Erkenntnis 46 (1):87-110 (1997)

Abstract
Moralising is a venerable last resort strategy. The ancient Melians presented the Athenian generals with a splendid example when in a particularly tight corner. In our Western philosophical tradition moral rhetoric is often couched in the form of reasons for action either external to preference and desire (eg. Kant) or internal to the agent''s calculus of desire (e.g., Hume, Gauthier). A third tradition dismisses such rhetoric as the last recourse of the weak (e.g., Aristotle, Nietzsche) whereas a fourth calls for an examination of the social context (e.g., Socrates, Marx, Wittgenstein, Habermas). This paper reports on an experiment which throws some empirical light on these debates and offers a surprising twist to the interpretation of the Melians'' plea.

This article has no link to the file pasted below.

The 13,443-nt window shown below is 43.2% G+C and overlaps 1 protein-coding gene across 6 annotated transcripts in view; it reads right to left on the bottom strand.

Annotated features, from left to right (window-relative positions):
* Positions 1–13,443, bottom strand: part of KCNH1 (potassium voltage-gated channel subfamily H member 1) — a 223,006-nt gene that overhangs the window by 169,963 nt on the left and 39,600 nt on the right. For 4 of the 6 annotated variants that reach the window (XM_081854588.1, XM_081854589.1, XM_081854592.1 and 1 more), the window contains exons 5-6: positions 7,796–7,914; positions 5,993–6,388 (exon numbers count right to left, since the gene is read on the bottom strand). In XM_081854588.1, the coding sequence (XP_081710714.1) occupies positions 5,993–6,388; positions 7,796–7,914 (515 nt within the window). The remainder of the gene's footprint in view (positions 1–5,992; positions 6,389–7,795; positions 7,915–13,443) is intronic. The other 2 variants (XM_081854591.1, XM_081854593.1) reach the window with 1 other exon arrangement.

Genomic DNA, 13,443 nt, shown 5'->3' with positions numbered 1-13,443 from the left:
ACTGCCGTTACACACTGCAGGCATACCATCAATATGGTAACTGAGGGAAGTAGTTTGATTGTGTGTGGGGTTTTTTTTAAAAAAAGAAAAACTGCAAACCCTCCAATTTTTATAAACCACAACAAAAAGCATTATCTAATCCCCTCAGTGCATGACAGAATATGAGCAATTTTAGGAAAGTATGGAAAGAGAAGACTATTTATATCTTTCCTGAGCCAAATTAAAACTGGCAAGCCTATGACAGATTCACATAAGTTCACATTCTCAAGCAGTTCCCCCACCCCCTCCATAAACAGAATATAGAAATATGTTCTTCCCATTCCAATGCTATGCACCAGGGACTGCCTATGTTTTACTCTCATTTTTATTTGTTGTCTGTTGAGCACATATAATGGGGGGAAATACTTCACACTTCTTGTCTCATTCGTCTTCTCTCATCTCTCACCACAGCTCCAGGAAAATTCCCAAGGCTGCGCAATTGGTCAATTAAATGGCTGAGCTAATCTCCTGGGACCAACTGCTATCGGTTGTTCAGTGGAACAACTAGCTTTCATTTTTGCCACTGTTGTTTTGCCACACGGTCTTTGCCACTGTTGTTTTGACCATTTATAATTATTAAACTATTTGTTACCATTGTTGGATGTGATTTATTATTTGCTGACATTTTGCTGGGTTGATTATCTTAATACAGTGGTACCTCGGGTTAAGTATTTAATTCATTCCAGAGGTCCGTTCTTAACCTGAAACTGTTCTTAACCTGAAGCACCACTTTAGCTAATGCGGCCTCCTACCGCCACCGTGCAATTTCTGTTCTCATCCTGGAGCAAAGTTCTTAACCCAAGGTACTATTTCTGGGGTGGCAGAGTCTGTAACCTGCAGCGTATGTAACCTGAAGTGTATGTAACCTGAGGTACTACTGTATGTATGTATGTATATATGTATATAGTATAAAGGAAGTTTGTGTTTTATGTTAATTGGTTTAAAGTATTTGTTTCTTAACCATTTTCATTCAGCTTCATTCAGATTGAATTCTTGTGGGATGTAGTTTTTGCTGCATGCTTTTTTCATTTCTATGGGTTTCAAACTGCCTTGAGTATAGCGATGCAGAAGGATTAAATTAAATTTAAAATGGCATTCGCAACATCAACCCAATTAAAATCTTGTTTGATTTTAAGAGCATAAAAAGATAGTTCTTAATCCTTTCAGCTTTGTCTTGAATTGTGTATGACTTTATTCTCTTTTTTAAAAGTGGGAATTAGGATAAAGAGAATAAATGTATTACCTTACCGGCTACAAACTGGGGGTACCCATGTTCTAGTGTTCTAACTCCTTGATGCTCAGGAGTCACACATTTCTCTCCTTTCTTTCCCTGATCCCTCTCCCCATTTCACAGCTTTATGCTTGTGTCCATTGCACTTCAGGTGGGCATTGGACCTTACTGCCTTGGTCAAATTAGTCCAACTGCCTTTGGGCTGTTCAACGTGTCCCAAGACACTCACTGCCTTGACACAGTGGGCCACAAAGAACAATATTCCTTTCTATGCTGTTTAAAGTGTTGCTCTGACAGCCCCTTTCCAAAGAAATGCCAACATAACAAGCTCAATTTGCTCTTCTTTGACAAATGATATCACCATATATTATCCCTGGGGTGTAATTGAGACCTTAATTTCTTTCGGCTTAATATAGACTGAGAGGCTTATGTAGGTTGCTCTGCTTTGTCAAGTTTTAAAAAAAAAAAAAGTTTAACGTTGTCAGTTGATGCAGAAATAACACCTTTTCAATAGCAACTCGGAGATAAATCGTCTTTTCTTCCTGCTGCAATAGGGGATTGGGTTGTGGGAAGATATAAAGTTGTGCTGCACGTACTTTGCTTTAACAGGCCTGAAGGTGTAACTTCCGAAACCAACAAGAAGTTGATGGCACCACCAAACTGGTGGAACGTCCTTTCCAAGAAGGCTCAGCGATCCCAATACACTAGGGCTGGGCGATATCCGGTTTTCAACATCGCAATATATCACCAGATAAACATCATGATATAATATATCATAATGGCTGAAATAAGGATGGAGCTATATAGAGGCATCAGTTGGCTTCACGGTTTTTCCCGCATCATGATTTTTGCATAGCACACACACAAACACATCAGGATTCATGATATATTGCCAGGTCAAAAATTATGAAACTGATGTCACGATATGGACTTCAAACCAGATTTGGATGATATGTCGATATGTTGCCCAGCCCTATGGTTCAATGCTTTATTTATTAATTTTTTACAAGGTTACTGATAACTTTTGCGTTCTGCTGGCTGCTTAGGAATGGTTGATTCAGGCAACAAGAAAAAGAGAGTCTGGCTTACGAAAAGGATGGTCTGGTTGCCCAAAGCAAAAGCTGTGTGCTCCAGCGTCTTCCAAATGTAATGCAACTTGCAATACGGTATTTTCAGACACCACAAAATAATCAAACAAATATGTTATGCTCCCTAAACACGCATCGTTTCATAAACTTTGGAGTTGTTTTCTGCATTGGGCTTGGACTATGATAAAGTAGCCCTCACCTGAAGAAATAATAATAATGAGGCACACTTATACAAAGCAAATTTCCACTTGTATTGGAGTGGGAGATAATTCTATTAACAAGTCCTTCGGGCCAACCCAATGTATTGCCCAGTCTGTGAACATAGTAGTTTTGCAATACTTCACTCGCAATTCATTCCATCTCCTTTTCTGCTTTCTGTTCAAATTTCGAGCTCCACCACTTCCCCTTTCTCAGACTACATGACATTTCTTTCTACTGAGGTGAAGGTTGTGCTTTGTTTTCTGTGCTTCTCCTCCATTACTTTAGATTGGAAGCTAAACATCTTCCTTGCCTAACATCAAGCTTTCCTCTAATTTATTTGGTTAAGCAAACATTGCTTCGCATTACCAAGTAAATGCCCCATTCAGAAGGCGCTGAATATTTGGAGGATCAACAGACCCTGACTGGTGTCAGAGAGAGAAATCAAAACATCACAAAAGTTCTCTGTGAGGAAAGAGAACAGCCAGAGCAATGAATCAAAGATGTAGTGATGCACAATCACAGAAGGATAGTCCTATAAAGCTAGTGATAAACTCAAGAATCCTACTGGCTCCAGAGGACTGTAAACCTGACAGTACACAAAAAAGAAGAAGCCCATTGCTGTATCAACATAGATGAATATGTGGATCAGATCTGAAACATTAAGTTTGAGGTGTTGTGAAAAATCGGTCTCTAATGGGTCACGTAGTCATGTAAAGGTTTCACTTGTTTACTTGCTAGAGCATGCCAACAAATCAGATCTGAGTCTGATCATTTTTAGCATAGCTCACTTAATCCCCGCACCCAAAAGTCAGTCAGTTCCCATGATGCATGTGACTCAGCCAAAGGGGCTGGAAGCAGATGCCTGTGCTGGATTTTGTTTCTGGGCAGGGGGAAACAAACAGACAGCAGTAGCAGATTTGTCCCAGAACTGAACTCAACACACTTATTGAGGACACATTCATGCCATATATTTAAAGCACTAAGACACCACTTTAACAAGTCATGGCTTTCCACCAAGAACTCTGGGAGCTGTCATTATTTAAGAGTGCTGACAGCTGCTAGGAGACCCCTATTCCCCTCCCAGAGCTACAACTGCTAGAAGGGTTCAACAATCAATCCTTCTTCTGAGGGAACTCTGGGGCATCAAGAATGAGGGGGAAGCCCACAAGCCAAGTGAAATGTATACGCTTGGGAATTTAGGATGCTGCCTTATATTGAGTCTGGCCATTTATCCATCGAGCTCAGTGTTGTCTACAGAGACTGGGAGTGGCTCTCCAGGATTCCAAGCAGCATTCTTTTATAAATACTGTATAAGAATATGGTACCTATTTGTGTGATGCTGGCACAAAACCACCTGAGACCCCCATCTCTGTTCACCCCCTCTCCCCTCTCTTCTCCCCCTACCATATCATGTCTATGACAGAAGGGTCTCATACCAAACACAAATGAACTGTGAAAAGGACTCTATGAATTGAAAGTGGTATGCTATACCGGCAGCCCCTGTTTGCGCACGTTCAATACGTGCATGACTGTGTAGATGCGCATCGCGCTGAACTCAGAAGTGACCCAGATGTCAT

Keywords Philosophy   Philosophy   Epistemology   Ethics   Logic   Ontology
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Reprint years 2004
DOI 10.1023/A:1005335518281
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References found in this work BETA

Morals by Agreement.David P. Gauthier - 1986 - Oxford University Press.
Critique of Practical Reason.Immanuel Kant - 1788 - Hackett Publishing Company.

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